The Sydney property market witnessed softening market conditions in 2018 as it came off the peak of the market cycle. Will 2019 see better investment opportunities in the New South Wales capital?
According to the Housing Affordability: Sydney and Melbourne Housing Market Update report by KPMG Economics, while house prices in Sydney and Melbourne will not go into free-fall, both capital city markets are expected to reach their lowest point this year.
Among the factors that will contribute to the continuous softening of the markets are the relatively high level of increases in the stock of residential dwellings in both Sydney and Melbourne, a decline in financing for housing investors and the tightening in APRA lending standards.
Once the markets have bottomed, they are expected to move into growth territory from 2020 to 2021, with Melbourne recovering sooner than Sydney due to the difference of the impact of local investors in both capital cities
“What we have found is that dwelling prices in Sydney are much more sensitive to the demand created by domestic investors than dwelling prices in Melbourne. It is predominately this factor that is causing the difference in expected dwelling price growth between the two markets,” KPMG’s chief economist Brendan Rynne highlighted.
Moving forward, the rising number of foreign students and the tougher regulatory actions and taxation measures by both federal and state governments are also expected to influence the property market, as is the declining confidence in property markets’ growth in Australia.
According to Property Council of Australia’s Ken Morrison, amid a changing market, political leaders must refrain from making any changes that will ‘undermine certainty, confidence or incentives to invest in Australian property’.
Mr Morrison said: “With the final report of the banking royal commission due in February, a state election in our most populous state and biggest property market (NSW) in March, and then a federal election in May, it’s crucial that our policy-makers take the longer-term view and support sensible policies that sustain and stimulate the growth of Australia’s biggest industry which supports 1.4 million jobs and delivers the places our growing population needs to live and work.”
Over the week ending 25 January, Sydney and Melbourne’s dwelling values fell by 0.3 of a per cent and 0.4 per cent, respectively, while Brisbane and Adelaide’s dwelling values went up by 0.1 per cent as continues to hold steady, according to CoreLogic’s Property Market Indicator.
Sydney’s median house price currently sits at $1,062,619 while its median unit price sits at $702,012—highlighting the sharpest price downturn in more than two decades albeit unable to surpass the 2004-to-2006 slump.
According to Dr Nicola Powell, the current slowdown is new territory for Australia’s housing market, with access to credit being the main driver.
“Downturns historically have been driven by interest rate rises, or significant changes to economic conditions. Given the low interest rate environment and Australia’s economic position compared to previous slumps, it’s clear that access to credit has been the main driver.”
“As banks preemptively tighten lending standards prior to the banking royal commission’s final report next month, it is unlikely we will see any further dramatic changes to the lending landscape,” she said.
While the Sydney property market leads the pack for affordability improvement along with the Melbourne property market, the capital city’s dwelling values remain one of the most unaffordable around the world.
Nestpick’s 2019 Neighbourhood Price Index identified Sydney as the 25th most expensive city to live in based on its overall percentage of disposable income required to pay rent, which currently sits at 51.77 per cent.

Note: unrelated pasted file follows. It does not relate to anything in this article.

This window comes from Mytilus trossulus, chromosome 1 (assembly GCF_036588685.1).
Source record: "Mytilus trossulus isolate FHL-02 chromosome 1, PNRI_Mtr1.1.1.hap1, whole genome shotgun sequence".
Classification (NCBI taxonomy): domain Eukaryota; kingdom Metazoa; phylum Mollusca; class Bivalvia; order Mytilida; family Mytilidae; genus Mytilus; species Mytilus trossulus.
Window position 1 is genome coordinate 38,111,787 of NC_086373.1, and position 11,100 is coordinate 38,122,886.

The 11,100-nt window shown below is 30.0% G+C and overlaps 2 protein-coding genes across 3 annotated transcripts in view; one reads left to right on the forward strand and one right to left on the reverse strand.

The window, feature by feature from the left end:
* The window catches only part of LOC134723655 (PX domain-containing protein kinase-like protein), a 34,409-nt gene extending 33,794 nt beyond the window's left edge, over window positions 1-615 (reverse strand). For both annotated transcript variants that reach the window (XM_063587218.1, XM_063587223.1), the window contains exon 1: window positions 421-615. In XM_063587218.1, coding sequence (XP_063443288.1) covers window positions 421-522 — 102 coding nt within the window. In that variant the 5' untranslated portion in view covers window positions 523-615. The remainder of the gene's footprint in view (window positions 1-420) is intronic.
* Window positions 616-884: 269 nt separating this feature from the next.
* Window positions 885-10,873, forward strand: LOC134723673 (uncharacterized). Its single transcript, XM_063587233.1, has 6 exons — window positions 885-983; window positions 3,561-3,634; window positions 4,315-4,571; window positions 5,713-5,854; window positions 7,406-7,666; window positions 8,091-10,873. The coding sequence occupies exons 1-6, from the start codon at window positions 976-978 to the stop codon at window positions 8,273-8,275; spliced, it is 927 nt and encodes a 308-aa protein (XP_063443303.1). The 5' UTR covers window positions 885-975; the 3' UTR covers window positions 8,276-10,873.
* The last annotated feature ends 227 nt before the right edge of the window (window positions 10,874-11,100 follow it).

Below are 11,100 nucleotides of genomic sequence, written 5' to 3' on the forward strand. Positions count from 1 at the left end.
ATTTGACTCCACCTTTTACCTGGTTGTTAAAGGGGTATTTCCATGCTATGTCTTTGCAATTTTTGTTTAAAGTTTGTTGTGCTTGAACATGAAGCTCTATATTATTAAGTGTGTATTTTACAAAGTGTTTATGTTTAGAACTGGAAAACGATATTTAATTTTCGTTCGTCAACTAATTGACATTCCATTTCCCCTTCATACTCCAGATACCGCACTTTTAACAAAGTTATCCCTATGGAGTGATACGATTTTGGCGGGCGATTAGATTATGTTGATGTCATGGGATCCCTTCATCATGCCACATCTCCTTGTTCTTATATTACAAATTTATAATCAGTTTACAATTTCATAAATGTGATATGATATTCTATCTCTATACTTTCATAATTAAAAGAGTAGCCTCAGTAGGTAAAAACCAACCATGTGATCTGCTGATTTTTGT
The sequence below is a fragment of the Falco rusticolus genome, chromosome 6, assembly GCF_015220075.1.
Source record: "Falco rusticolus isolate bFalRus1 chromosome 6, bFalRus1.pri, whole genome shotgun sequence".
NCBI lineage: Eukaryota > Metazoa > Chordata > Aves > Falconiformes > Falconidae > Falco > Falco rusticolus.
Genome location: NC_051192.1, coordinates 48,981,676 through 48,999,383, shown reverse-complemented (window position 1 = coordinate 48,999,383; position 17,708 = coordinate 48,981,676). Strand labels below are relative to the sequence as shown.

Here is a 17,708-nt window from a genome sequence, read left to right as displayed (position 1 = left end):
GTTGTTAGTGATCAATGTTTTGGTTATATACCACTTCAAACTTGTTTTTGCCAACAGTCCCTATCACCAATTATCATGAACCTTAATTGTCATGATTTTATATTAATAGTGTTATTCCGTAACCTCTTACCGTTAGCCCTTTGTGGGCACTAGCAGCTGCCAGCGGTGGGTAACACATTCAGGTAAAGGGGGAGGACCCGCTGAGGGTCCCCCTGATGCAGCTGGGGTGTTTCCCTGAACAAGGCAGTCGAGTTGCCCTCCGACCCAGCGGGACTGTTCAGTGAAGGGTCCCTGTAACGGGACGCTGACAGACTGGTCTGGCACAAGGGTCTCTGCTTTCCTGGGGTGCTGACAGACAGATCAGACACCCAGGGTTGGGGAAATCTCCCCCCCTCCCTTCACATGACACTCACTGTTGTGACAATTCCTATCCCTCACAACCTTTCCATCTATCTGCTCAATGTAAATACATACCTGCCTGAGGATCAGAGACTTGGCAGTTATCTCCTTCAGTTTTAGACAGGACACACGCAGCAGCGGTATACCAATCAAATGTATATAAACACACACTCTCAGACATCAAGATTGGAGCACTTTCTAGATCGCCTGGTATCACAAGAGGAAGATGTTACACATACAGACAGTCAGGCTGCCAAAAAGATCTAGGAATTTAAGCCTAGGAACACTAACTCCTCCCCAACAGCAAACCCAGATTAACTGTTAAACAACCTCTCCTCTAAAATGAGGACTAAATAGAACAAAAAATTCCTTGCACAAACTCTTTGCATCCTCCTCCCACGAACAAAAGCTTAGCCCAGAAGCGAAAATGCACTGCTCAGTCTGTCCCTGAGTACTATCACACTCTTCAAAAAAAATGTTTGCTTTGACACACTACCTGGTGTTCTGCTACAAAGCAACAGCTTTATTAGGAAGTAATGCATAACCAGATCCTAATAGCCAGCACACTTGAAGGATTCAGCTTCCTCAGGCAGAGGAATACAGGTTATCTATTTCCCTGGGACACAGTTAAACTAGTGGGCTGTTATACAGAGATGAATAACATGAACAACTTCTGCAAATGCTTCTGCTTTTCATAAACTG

The Sydney central business district, meanwhile, emerged as the most expensive region across the capital city, followed by the Eastern Suburbs, the Northern Beaches, the Inner West, St George, the Hills District, the Northern Suburbs and -Bankstown, Macarthur, South-western Sydney and Western Sydney.
“We will need to see wage growth continue to exceed home prices in order to restore more appropriate levels of affordability,” Housing Industry Association’s Geordan Murray said.
Supply and demand
During the final week of January, listings dropped in all capital cities except Hobart. Sydney and Melbourne experienced some of the largest declines at 20.2 per cent and 11.5 per cent, respectively.
Houses remained more popular than units across capital city markets, but average time on market for houses continued to rise. Hobart fared best at 44 days for houses and 34 days for units, while Perth claimed last placed with 83 days for houses and 92 days for units.
Average vendor discounting sat between 5.8 per cent and 8.6 per cent for houses and between 6.2 per cent and 8.8 per cent for units. Sydney emerged as the high-end exception for houses at 8.9 per cent, while Perth was the high-end exception for units at 9.6 per cent.
Auction clearance rates also continued to soften over the quarter, with the combined capital city clearance rate declining to 43.6 per cent.
However, select suburbs defied the trend, including Sydney’s Bellevue Hill, which recorded a clearance rate of 80 per cent, Melbourne’s Hill with 71.4 per cent, Canberra’s with 58.3 per cent, Adelaide’s with 57.6 per cent and Brisbane’s Ashgrove with 33.3 per cent.
As listings decline, capital city markets see a rising need to bridge the gap in medium density housing in order to address both an ageing and quickly growing population and ultimately provide options that shall meet the needs of a variety of people.
The Low Rise Medium Density Housing Code aims to solve the ‘missing middle’ problem in the property market, fast-tracking complying development approval for one- and two-storey dual occupancies (side-by-side), manor houses, dual occupancies (one above the other) and terraces.
Suburbanite’s Anna Porter said: “Deferral of the code, which fast-tracks approval to 20 days if it is compliant, has been granted to councils like Lane Cove, Northern Beaches, Liverpool and Bankstown until July 2019.”
Several investors have already sought to take advantage of the deferral by buying blocks in the said areas, expecting a significant value increase in the future. However, capital growth may not necessarily be guaranteed, according to Ms Porter.
In fact, properties that are aimed to fill the ‘missing middle’ may experience devaluation due to a possible oversupply caused by investors and home builders jumping on the opportunity presented by the new planning policy.
“An automatic value increase because of a new planning policy isn’t a certainty—when there is a jump in supply of suitable sites, this can have the opposite effect.”